Washington Post Articles

Last treasure of the Chesapeake

By Ken Ringle, Sunday, December 13, 2009, The Washington Post

"For those of us who love the Chesapeake -- and others merely curious -- the ultimate Bay sourcebook remains the late William W. Warner's wonderfully readable "Beautiful Swimmers," which chronicles the biology of the blue crab and the culture of the watermen who pursue them. Surprisingly, little has been written about the Bay's other edible treasure -- the Chesapeake oyster -- or about the sail-powered wooden workboats that harvested them for more than a century.

The skipjacks are all but vanished today. Last winter only a single one hoisted its sails, and its captain was 88 years old. But 10 years ago as the 20th century drew to a close, author Christopher White moved to Tilghman Island for two years to document the twilight of oystering under sail...

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From the Washington Post's "Short Stack":

"John Lancaster's review of my new book on the 1967 Israeli attack on the American spy ship U.S.S. Liberty has stirred a lot of online debate - much of it heated - among Washington Post readers in recent days. One reader argued that the United States should retaliate and sink an Israeli ship and call it an accident. Another urged Congress to investigate. Others have criticized Israeli and American Middle East policy.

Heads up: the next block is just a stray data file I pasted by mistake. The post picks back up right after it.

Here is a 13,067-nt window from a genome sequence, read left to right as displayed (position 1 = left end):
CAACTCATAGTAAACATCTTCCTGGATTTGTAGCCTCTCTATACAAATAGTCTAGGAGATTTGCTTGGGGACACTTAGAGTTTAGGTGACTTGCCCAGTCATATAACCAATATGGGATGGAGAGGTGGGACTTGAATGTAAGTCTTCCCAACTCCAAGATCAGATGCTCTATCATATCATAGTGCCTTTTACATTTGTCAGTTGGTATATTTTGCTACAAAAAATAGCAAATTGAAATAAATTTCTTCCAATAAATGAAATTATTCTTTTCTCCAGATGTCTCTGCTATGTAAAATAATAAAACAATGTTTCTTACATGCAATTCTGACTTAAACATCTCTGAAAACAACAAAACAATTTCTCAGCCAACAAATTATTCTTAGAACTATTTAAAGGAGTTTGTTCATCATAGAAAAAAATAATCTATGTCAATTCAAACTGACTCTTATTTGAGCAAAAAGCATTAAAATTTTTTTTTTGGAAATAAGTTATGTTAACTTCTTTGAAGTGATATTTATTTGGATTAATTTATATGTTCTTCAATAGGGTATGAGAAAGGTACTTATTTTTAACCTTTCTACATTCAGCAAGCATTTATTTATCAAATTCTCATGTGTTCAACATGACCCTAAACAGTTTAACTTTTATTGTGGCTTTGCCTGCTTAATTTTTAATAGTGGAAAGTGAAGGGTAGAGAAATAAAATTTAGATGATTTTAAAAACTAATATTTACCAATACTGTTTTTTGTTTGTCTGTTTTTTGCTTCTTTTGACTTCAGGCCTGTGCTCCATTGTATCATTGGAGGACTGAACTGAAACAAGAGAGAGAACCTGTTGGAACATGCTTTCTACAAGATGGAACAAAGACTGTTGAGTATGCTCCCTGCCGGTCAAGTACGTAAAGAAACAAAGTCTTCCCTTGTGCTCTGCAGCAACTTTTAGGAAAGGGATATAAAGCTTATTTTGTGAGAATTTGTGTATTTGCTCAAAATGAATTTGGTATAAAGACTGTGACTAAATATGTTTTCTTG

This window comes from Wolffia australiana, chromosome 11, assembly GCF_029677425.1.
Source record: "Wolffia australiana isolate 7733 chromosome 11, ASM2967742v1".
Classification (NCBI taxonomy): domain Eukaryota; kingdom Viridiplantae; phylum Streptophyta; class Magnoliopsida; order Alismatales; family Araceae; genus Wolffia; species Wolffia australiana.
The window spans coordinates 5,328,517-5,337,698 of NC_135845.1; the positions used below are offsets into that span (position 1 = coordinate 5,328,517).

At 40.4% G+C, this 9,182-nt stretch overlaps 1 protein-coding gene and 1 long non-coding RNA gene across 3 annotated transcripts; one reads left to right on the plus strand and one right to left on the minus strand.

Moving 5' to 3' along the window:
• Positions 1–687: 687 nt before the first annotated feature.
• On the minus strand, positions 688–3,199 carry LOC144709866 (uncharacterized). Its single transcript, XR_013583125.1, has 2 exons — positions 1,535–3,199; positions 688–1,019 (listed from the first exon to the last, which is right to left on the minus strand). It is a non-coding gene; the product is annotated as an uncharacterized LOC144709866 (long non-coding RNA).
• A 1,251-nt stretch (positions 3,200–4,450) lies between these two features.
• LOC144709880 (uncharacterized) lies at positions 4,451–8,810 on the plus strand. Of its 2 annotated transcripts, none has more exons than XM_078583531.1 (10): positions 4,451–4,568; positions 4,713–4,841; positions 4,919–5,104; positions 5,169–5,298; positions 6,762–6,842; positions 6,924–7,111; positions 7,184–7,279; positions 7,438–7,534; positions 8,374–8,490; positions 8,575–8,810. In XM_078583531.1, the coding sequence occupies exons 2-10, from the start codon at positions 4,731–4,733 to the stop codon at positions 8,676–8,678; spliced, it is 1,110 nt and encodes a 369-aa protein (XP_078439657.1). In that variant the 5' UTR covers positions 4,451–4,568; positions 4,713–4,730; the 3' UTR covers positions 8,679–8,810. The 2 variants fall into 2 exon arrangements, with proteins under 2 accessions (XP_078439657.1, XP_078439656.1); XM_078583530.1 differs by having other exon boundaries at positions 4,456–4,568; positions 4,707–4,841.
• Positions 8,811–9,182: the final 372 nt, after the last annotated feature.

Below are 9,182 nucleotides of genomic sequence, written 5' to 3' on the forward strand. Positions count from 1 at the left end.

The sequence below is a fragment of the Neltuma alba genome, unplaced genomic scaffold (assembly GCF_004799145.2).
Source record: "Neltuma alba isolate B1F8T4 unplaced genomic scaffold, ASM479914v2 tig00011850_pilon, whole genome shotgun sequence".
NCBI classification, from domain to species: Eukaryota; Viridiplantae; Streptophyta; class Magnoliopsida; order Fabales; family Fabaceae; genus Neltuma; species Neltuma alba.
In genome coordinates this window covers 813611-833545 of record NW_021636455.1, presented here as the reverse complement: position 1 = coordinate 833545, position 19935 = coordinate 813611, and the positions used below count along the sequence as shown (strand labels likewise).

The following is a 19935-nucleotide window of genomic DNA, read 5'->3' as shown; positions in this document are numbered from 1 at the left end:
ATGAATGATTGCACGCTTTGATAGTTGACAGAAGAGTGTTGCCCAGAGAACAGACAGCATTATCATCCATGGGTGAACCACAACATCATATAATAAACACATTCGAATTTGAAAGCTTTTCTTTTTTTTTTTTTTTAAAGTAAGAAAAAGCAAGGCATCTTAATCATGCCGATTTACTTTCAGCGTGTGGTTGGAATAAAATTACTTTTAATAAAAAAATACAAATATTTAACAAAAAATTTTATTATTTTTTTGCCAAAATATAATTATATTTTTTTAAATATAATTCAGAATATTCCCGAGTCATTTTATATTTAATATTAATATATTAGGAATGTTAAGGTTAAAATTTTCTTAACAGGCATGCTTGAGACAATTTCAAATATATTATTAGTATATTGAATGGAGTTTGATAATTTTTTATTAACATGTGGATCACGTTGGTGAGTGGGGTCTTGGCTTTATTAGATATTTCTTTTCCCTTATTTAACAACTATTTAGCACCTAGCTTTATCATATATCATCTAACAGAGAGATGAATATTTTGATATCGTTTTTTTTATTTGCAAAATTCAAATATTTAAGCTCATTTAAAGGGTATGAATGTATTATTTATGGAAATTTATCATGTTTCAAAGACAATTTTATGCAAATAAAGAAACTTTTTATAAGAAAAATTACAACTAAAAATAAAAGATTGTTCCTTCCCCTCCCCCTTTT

Some readers are equally passionate in their defense of Israel for what it has always maintained was a tragic accident. Many point out that Israel was a close American ally, involved in a hectic and fast-paced war in the desert and had everything to lose by attacking a U.S. ship. Both sides point to many of the same documents - though with differing interpretations - to hammer home their points. ... "

To read the rest of Scott's response,...

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Misguided Missiles

By John Lancaster Sunday, July 12, 2009, Washuington Post

"...  A new book, "The Attack on the Liberty," by James Scott, stops short of a final verdict on that charge. Still, after reading this comprehensive and compelling account, it is hard to avoid the conclusion that Israel's actions were, at a minimum, criminally negligent -- and harder still to understand why no one in Israel was punished. For this, the United States also bears some of the blame. Drawing on newly declassified documents and interviews with survivors and former officials, Scott argues that the Johnson administration deliberately soft-pedaled the incident to avoid straining relations with an important Cold War ally and its American backers.

Scott, a South Carolina journalist, is the son of a Liberty survivor and has a good feel for life on board the converted World War...

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